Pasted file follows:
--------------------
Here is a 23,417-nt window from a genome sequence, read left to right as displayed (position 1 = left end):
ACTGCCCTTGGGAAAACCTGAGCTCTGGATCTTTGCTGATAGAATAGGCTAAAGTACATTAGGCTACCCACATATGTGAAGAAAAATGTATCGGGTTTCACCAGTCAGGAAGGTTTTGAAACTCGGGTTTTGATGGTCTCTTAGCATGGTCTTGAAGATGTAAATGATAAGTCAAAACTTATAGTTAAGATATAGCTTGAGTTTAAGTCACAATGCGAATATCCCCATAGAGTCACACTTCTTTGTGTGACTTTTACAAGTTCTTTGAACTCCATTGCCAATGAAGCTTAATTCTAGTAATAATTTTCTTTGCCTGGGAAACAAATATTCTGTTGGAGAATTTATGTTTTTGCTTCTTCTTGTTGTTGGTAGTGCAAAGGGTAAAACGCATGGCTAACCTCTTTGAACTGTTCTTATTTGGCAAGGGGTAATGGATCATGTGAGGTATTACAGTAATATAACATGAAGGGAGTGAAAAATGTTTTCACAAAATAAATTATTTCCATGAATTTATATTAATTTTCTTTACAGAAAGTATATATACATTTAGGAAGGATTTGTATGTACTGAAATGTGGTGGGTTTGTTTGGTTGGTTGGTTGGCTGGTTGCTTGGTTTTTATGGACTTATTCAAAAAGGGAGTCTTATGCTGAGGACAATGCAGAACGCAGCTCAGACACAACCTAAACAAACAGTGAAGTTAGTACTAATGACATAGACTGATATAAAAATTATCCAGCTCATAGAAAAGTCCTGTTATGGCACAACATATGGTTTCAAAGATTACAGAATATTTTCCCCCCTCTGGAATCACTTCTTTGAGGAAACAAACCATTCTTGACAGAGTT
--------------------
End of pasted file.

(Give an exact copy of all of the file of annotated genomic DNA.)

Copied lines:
Here is a 23,417-nt window from a genome sequence, read left to right as displayed (position 1 = left end):
ACTGCCCTTGGGAAAACCTGAGCTCTGGATCTTTGCTGATAGAATAGGCTAAAGTACATTAGGCTACCCACATATGTGAAGAAAAATGTATCGGGTTTCACCAGTCAGGAAGGTTTTGAAACTCGGGTTTTGATGGTCTCTTAGCATGGTCTTGAAGATGTAAATGATAAGTCAAAACTTATAGTTAAGATATAGCTTGAGTTTAAGTCACAATGCGAATATCCCCATAGAGTCACACTTCTTTGTGTGACTTTTACAAGTTCTTTGAACTCCATTGCCAATGAAGCTTAATTCTAGTAATAATTTTCTTTGCCTGGGAAACAAATATTCTGTTGGAGAATTTATGTTTTTGCTTCTTCTTGTTGTTGGTAGTGCAAAGGGTAAAACGCATGGCTAACCTCTTTGAACTGTTCTTATTTGGCAAGGGGTAATGGATCATGTGAGGTATTACAGTAATATAACATGAAGGGAGTGAAAAATGTTTTCACAAAATAAATTATTTCCATGAATTTATATTAATTTTCTTTACAGAAAGTATATATACATTTAGGAAGGATTTGTATGTACTGAAATGTGGTGGGTTTGTTTGGTTGGTTGGTTGGCTGGTTGCTTGGTTTTTATGGACTTATTCAAAAAGGGAGTCTTATGCTGAGGACAATGCAGAACGCAGCTCAGACACAACCTAAACAAACAGTGAAGTTAGTACTAATGACATAGACTGATATAAAAATTATCCAGCTCATAGAAAAGTCCTGTTATGGCACAACATATGGTTTCAAAGATTACAGAATATTTTCCCCCCTCTGGAATCACTTCTTTGAGGAAACAAACCATTCTTGACAGAGTT